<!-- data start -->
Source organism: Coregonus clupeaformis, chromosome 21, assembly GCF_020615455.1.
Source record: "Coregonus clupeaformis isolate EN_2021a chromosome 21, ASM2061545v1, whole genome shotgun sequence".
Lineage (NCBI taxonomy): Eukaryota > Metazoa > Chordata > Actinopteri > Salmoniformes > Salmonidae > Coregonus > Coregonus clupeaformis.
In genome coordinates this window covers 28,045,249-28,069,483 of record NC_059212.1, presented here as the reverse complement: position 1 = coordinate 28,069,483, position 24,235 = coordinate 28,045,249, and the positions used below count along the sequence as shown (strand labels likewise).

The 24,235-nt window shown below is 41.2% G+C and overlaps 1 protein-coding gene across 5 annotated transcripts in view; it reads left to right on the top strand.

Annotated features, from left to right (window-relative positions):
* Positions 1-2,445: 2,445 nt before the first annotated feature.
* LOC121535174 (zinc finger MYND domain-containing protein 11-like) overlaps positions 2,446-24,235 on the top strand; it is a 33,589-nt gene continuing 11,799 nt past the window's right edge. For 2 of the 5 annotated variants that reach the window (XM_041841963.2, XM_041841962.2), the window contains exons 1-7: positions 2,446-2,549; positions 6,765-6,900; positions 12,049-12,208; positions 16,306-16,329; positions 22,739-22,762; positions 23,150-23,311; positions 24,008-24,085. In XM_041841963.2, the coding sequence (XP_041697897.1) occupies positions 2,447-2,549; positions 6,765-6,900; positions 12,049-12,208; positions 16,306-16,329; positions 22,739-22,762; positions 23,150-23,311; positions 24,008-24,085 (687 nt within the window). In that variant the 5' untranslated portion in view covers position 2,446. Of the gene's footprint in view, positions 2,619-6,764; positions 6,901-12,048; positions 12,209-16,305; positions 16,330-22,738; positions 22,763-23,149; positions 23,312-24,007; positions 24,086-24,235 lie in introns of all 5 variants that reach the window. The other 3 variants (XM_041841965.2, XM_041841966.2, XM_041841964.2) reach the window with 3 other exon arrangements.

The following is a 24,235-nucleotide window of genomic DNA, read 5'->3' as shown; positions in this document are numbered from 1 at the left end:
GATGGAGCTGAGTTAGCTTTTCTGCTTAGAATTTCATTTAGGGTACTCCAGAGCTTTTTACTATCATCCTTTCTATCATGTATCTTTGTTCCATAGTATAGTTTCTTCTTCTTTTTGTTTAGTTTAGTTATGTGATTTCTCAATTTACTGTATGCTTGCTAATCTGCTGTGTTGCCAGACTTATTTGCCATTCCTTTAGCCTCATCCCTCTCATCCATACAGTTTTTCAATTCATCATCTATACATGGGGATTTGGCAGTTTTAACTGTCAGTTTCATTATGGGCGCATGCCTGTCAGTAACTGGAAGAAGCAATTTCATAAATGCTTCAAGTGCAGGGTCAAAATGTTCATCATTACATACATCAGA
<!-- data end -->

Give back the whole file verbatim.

Source organism: Coregonus clupeaformis, chromosome 21, assembly GCF_020615455.1.
Source record: "Coregonus clupeaformis isolate EN_2021a chromosome 21, ASM2061545v1, whole genome shotgun sequence".
Lineage (NCBI taxonomy): Eukaryota > Metazoa > Chordata > Actinopteri > Salmoniformes > Salmonidae > Coregonus > Coregonus clupeaformis.
In genome coordinates this window covers 28,045,249-28,069,483 of record NC_059212.1, presented here as the reverse complement: position 1 = coordinate 28,069,483, position 24,235 = coordinate 28,045,249, and the positions used below count along the sequence as shown (strand labels likewise).

The 24,235-nt window shown below is 41.2% G+C and overlaps 1 protein-coding gene across 5 annotated transcripts in view; it reads left to right on the top strand.

Annotated features, from left to right (window-relative positions):
* Positions 1-2,445: 2,445 nt before the first annotated feature.
* LOC121535174 (zinc finger MYND domain-containing protein 11-like) overlaps positions 2,446-24,235 on the top strand; it is a 33,589-nt gene continuing 11,799 nt past the window's right edge. For 2 of the 5 annotated variants that reach the window (XM_041841963.2, XM_041841962.2), the window contains exons 1-7: positions 2,446-2,549; positions 6,765-6,900; positions 12,049-12,208; positions 16,306-16,329; positions 22,739-22,762; positions 23,150-23,311; positions 24,008-24,085. In XM_041841963.2, the coding sequence (XP_041697897.1) occupies positions 2,447-2,549; positions 6,765-6,900; positions 12,049-12,208; positions 16,306-16,329; positions 22,739-22,762; positions 23,150-23,311; positions 24,008-24,085 (687 nt within the window). In that variant the 5' untranslated portion in view covers position 2,446. Of the gene's footprint in view, positions 2,619-6,764; positions 6,901-12,048; positions 12,209-16,305; positions 16,330-22,738; positions 22,763-23,149; positions 23,312-24,007; positions 24,086-24,235 lie in introns of all 5 variants that reach the window. The other 3 variants (XM_041841965.2, XM_041841966.2, XM_041841964.2) reach the window with 3 other exon arrangements.

The following is a 24,235-nucleotide window of genomic DNA, read 5'->3' as shown; positions in this document are numbered from 1 at the left end:
GATGGAGCTGAGTTAGCTTTTCTGCTTAGAATTTCATTTAGGGTACTCCAGAGCTTTTTACTATCATCCTTTCTATCATGTATCTTTGTTCCATAGTATAGTTTCTTCTTCTTTTTGTTTAGTTTAGTTATGTGATTTCTCAATTTACTGTATGCTTGCTAATCTGCTGTGTTGCCAGACTTATTTGCCATTCCTTTAGCCTCATCCCTCTCATCCATACAGTTTTTCAATTCATCATCTATACATGGGGATTTGGCAGTTTTAACTGTCAGTTTCATTATGGGCGCATGCCTGTCAGTAACTGGAAGAAGCAATTTCATAAATGCTTCAAGTGCAGGGTCAAAATGTTCATCATTACATACATCAGA